A tangled tale. We’re looking at an autobiographical memoir and a coffee table art book. The art is awesome, the memoir is engaging.
The tale has to do with Malcolm McNeill’s years-long attempts to complete a graphic novel with William Burroughs, a work to be called Ah Pook is Here. Ah Pook, by the way, is a Mayan god of death.
McNeill met Burroughs in London in 1970, when Burroughs was 56 and McNeill 23. They worked on a comic strip together, The Unspeakable Mr. Hart, which ran through four episodes in McNeill’s underground newspaper, Cyclops. The paper folded, but Burroughs and McNeill stayed in touch, hoping to flesh out their comic and create a booklength graphic novel.
What with Burroughs’s literary cachet, and with McNeill’s profound gifts as an artist, they managed to get a contract with Straight Arrow Books, a branch of Rolling Stone magazine. But they didn’t finish the book while the window of opportunity was open. The advance was too small to allow for enough working time. The collaborators were distracted. Burroughs’s text lacks a clear plot or story arc. The plans for the project kept changing. And then Straight Arrow folded.
In the end, no other publishers were willing to print the Ah Pook graphic novel. One complication was that Burroughs and McNeill had moved away from a pure comic strip format—they wanted to mix in blocks of solid text as well as large free-standing illos. And possibly the heat of McNeill’s sexually intense images was an issue. If Burroughs prose descriptions of his visions were but marginally acceptable, it may have been that images of the visions were too much.
What sorts of images am I talking about? One illo from McNeill’s art volume, The Lost Art of Ah Pook Is Here, shows a city scene like Times Square with hard-core porno images within the billboard ads for, like, Coca-Cola, VW, and Cinzano. The polychrome image sprawls onto a second page that resolves into a slash-mouthed Mayan Charlie-Watts-look-alike lounging at his ease, sporting a huge boner. Another illustration features a bevy of androgynous girls bearing Henry-Darger-style penises, standing in foamy rubble before a torn American flag, arms akimbo, cocks at full salute.
Some of the smaller images take the form of amazing Mayan glyphs—one of my favorites shows a space-suited astronaut recoiling from a high priest…who’s shooting the astronaut with a pistol. A mind-boggling scenario. In one of the conversations that McNeill reports in Observed While Falling, Burroughs mocks the notion of a U.S. astronaut hitting a golf ball on the Moon. Not if the Mayan priests had been there!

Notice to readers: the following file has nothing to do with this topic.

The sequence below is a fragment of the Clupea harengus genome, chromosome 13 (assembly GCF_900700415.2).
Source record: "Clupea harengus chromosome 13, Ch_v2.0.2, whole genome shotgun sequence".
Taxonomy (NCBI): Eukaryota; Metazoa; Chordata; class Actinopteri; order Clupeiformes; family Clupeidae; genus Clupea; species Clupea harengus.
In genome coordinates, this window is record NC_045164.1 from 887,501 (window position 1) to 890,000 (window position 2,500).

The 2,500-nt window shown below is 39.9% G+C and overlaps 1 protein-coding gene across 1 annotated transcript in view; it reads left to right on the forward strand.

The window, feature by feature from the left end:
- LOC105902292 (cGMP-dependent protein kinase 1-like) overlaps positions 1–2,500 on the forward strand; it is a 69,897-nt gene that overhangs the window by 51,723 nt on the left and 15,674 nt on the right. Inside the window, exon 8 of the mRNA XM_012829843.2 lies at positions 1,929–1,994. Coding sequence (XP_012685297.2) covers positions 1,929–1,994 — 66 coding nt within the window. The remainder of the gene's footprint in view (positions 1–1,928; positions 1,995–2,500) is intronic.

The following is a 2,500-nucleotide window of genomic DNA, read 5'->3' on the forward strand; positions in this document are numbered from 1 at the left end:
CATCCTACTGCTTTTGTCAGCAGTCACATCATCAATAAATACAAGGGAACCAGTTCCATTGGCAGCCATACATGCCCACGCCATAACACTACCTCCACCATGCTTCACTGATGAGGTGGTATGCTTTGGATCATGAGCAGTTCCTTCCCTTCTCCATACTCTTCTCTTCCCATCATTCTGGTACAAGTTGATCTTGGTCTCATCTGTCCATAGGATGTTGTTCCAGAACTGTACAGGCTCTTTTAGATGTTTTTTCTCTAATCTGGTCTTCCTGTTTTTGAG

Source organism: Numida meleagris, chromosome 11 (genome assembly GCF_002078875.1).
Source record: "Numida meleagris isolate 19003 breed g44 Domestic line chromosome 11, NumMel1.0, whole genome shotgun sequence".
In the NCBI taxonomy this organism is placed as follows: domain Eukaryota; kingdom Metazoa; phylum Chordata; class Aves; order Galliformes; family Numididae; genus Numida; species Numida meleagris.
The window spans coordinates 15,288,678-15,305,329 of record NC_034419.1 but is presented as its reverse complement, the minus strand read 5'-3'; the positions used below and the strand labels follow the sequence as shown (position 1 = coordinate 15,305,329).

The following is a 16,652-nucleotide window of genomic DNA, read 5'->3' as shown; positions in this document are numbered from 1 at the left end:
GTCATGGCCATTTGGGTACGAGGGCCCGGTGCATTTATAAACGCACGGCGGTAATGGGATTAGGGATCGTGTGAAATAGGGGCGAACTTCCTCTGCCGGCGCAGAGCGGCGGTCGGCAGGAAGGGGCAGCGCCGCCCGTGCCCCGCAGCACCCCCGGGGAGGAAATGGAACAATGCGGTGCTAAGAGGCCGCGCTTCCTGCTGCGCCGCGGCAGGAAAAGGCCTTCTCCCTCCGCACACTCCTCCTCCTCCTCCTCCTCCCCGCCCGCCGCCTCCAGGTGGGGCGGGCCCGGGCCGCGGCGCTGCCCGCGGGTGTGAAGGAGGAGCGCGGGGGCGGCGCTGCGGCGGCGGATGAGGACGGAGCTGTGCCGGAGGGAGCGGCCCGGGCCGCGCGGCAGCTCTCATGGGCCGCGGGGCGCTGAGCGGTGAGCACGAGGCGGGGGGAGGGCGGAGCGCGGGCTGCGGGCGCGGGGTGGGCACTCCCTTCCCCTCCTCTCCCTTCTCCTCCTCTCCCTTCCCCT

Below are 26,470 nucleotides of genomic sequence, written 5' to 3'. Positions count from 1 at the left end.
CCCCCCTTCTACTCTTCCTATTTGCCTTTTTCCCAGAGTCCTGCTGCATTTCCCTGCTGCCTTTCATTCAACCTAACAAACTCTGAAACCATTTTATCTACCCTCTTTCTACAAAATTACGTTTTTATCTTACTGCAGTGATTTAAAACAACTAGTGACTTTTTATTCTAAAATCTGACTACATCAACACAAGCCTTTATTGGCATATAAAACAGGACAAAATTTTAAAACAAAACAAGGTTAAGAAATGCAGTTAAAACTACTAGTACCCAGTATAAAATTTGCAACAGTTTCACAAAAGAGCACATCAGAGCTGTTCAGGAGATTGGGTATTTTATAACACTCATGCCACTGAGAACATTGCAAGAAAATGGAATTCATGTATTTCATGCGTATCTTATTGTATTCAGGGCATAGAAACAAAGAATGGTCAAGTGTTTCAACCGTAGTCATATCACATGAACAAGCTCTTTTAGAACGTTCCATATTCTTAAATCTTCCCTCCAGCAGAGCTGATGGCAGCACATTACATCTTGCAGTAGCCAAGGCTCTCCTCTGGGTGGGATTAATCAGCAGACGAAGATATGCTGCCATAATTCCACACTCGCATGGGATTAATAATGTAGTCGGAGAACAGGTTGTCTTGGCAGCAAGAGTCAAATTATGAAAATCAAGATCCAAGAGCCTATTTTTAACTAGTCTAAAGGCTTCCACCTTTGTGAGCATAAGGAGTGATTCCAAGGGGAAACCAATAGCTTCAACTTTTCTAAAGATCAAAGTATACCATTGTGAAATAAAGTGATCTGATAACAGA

Eventually, since the graphic novel wasn’t happening, Burroughs published his text for Ah Pook in a prose collection that’s long since out of print. I happen to own a copy of this antho—I’ve been an avid Burroughs fan for fifty years. I reread the prose Ah Pook while working on my review of McNeill’s books—even though, cockroach-like, the little Burroughs book kept trying to get away from me, scuttling under couches and stacks of paper. Ah Pook is in a characteristic style of Burroughs’s middle period. He mixes a true-adventure story with bitter anti-establishment scenarios, gay sexual fantasies, science-fictional visualizations of chimerical mutants, and apocalyptic visions of a biological plague. An eclectic scumbling of genre prose, anarchist rage, Beat surrealism and homosex erotica.
And now McNeill has independently published his complete collection of draft and finished art for the Ah Pook project in his The Lost Art of Ah Pook Is Here. It’s a gorgeous book, with a unique mix of photorealism, cartoon line and abstract expressionism—featuring the wild kinds of images that I described above. In other illustrations, he creates mad Hieronymus Bosch dog-piles of humanity, or dissolves a comic strip grid into a swarm of butterflies. A weirdly prescient image shows hollow-eyed Arab youths charging towards us through a park. These aren’t silly-ass cartoons, they’re fine art. McNeill has in fact shown his works in galleries, and large prints are available online.